Speaking of the blues and how I ended up with an entirely blue apartment,” says Pam Sommers of her 550-square-foot Village studio, “basically, my apartment grew out of a two-inch piece of stone.”
It all started with an intention to replace the kitchen countertops; she chanced on the Jac Elan tile store, where she found the “Cambria Quartz line that had really cool colors. Then I spotted this square of navy blue with tiny sparkles, which gave it depth and life.” And that gave her other ideas. “I changed almost everything inside this apartment except for the floor and the windows,” she says with a smile. “I did a gut, 100 percent.”
But to back up: Two years ago, after selling the 2,000-square-foot loft where she and her late husband had lived for 27 years, Sommers decided to downsize. What she didn’t think she wanted: a ’60s postwar building or a one-room studio. Then she walked into this place and found it was exactly what she wanted. “The lobby was Mad Men mid-century chic, the layout was very reminiscent of my loft, and there was this (south-facing) view, which overlooked landmarked Village rooftops so nothing will obstruct it ever — or at least in my lifetime.” It didn’t hurt that there was an ample closet where she could install a washer-dryer.
She then began what she describes as her “joyful adventure” of methodically purging, donating, and selling a loft’s lifetime of stuff: white Wedgwoods, copper pots, sets of linens, pottery, and — given her job as publicity director of Rizzoli — at least 3,000 books. (She still has around 1,000.) She set up an Instagram account she dubbed “Pam Sells the Ranch” and ran it as a virtual yard sale. As for her library, “I literally did that Marie Kondo thing of taking every book down and asking myself, ‘Do I love this? Do I need this?’”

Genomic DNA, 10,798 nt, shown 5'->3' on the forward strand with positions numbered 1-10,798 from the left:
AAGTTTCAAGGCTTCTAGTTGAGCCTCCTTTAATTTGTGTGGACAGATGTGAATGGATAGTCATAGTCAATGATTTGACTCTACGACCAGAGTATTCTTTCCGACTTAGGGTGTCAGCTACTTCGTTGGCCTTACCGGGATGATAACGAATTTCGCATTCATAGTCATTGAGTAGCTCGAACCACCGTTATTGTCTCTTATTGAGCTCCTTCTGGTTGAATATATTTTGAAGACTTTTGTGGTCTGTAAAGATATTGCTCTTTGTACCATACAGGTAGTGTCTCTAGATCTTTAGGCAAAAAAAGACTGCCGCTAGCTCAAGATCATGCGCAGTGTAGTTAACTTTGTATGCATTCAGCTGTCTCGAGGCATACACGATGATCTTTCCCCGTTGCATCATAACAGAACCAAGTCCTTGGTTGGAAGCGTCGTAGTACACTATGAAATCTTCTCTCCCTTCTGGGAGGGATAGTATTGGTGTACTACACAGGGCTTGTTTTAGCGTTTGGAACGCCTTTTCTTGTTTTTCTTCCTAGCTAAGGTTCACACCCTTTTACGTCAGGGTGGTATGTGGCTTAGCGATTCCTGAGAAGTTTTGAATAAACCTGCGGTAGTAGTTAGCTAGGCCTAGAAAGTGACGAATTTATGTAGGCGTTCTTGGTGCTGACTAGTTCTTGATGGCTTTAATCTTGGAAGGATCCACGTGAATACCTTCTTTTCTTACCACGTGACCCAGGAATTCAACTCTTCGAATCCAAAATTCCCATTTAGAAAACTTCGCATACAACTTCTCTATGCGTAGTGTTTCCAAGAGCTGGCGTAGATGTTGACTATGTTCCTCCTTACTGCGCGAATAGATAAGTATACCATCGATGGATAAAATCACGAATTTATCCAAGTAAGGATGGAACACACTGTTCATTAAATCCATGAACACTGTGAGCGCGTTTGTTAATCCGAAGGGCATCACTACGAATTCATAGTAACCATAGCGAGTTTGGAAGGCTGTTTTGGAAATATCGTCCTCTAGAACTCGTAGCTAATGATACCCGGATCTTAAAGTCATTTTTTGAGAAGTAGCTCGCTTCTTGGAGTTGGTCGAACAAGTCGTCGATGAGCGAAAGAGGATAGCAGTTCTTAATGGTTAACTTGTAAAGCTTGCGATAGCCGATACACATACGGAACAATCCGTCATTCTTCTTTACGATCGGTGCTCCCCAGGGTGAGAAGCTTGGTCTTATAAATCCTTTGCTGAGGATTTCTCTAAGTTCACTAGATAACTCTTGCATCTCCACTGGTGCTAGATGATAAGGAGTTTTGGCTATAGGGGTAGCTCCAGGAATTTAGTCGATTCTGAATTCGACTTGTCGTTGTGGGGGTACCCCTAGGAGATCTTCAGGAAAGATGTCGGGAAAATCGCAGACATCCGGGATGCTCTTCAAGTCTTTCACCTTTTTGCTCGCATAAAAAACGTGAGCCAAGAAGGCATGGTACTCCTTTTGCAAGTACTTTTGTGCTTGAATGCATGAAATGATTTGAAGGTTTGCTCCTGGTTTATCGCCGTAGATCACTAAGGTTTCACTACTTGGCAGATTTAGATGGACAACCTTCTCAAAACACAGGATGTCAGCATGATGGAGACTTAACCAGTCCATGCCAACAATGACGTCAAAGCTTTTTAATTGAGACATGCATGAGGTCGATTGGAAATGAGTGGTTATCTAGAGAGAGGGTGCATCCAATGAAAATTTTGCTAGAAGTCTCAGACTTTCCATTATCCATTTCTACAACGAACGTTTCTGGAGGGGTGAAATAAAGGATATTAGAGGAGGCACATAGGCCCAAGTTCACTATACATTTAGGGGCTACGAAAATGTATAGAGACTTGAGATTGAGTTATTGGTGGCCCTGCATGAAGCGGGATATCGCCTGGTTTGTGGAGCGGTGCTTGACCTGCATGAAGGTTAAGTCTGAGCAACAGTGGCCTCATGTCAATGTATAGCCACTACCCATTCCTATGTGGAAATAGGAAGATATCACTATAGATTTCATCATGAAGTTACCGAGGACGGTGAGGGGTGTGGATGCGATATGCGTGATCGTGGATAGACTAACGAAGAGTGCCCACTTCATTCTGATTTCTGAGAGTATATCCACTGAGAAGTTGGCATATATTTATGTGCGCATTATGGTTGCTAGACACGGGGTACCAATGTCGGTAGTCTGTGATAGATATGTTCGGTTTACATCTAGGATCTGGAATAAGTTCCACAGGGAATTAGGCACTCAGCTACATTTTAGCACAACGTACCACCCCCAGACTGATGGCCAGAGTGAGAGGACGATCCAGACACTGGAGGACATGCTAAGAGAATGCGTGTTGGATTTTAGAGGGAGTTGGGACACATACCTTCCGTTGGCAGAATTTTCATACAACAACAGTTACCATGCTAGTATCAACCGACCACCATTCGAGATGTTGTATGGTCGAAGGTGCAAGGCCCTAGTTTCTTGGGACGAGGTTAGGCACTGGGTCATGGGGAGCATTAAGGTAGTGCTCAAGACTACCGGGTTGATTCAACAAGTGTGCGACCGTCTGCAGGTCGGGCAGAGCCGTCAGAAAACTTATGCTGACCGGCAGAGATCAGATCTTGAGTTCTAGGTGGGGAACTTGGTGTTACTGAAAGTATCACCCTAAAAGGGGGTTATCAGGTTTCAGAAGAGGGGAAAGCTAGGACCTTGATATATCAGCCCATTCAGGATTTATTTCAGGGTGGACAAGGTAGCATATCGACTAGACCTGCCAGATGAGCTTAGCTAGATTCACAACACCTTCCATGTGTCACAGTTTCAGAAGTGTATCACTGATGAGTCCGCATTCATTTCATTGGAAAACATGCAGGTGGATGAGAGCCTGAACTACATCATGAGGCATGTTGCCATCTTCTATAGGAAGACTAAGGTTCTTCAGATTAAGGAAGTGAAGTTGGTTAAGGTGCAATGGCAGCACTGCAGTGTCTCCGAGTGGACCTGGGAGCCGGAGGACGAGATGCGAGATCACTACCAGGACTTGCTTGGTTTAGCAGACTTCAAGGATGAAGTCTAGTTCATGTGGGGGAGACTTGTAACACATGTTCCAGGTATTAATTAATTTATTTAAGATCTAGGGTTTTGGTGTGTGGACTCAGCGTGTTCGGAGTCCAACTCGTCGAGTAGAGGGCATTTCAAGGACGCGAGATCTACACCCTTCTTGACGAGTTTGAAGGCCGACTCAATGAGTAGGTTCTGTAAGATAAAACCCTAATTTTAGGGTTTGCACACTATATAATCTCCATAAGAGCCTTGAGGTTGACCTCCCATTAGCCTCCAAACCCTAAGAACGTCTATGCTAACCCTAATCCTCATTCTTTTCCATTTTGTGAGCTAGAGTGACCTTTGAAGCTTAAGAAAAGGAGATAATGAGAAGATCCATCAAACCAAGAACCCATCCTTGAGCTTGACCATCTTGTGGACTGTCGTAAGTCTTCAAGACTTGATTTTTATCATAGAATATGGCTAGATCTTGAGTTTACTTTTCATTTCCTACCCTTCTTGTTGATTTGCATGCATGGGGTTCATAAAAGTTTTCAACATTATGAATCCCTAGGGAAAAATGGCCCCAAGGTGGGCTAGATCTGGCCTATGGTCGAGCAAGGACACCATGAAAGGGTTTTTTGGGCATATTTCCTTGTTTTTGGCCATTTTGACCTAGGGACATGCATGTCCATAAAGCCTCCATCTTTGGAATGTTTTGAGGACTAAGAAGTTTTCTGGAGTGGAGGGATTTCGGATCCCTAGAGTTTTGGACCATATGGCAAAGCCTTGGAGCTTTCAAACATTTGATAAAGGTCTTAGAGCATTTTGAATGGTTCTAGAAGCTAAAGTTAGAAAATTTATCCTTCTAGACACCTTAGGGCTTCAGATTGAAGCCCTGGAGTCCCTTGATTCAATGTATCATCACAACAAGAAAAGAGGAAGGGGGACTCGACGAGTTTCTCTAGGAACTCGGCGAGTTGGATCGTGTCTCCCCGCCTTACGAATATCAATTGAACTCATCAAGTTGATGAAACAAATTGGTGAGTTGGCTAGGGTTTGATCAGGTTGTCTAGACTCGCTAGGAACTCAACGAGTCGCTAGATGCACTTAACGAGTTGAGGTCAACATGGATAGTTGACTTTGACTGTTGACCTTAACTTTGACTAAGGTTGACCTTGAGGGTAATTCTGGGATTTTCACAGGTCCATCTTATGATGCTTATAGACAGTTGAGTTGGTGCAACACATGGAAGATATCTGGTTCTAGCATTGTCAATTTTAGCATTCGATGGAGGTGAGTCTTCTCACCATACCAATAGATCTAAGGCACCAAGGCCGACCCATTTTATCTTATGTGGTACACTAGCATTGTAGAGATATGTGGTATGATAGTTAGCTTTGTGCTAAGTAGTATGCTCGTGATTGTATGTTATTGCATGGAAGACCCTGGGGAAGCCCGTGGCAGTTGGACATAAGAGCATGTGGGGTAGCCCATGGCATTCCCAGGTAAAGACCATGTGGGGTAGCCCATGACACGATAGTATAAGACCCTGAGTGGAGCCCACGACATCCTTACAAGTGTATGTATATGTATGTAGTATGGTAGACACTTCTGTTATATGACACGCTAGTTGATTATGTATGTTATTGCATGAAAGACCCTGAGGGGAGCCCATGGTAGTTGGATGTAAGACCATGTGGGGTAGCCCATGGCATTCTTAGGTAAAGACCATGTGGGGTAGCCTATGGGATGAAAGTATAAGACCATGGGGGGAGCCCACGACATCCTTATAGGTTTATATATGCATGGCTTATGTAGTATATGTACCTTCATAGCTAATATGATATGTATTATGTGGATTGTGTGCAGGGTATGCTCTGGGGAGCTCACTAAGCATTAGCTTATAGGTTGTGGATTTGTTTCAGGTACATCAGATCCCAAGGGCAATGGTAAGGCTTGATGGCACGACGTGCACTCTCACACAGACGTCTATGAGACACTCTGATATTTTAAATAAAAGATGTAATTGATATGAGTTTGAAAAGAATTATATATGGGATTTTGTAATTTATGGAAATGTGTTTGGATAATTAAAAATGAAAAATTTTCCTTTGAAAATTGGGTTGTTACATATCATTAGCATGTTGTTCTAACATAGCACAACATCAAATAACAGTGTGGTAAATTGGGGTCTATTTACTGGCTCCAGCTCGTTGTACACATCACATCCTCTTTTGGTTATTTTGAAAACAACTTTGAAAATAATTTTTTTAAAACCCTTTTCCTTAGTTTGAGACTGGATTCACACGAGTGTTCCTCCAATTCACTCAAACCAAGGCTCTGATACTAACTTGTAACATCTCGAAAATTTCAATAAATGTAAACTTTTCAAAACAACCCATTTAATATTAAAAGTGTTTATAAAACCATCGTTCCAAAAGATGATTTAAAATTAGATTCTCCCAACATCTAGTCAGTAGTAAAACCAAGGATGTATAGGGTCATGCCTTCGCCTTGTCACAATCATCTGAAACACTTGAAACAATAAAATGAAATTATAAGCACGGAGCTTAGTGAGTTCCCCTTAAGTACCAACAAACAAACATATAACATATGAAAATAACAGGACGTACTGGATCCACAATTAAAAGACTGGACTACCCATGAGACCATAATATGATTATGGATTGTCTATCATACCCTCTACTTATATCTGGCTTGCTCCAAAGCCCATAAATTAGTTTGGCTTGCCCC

Sommers studied art and illustration at Parsons; managed Cherchez Antiques and Potpourri, where she learned about furniture and how to buy at auctions; styled photo shoots; and started the Illustration Gallery on East 11th Street (where she represented Roz Chast). After she closed the gallery, she went to work for Taschen, then Rizzoli, where she has remained for two decades.
She knows her way around a floor plan and did due diligence to find her dream team, which included contractor Artur Patycki and millworker-cabinetmaker Jozef Zygmunt, who were able to store what she didn’t off-load: Think combined front closets and custom-built kitchen cabinetry that extend to the ceiling.
“The biggest decision,” Sommers says, “was whether to bring along furniture I owned, like a big Empire-style dresser and green-painted primitive-country dish cabinet.” She let go of the heavier pieces, opting for more streamlined built-in bookcases and a banquette for the dining-work area.
The rigorously edited décor includes a smaller version of the Moroso Big Mama sofa she had in her old loft, a mid-century-looking Ikea stool now lacquered in a hue of blue, a large dose of Benjamin Moore’s Stratford Blue on the walls and Blue Heron on the cabinets, a bed from West Elm with four giant drawers underneath, and an Ikea light fixture for the bed area Sommers had loved for years, now out of stock but available on eBay. Her passion for bistro chairs has been met, too.
“Living in the smaller space has been such a delight. There was no adjustment period at all,” Sommers says. One thing that didn’t get the heave-ho was the assortment of old pottery and glass shards she collected on her mudlarking forays along the banks of the River Thames. They rest in bowls on a table at the foot of her bed.
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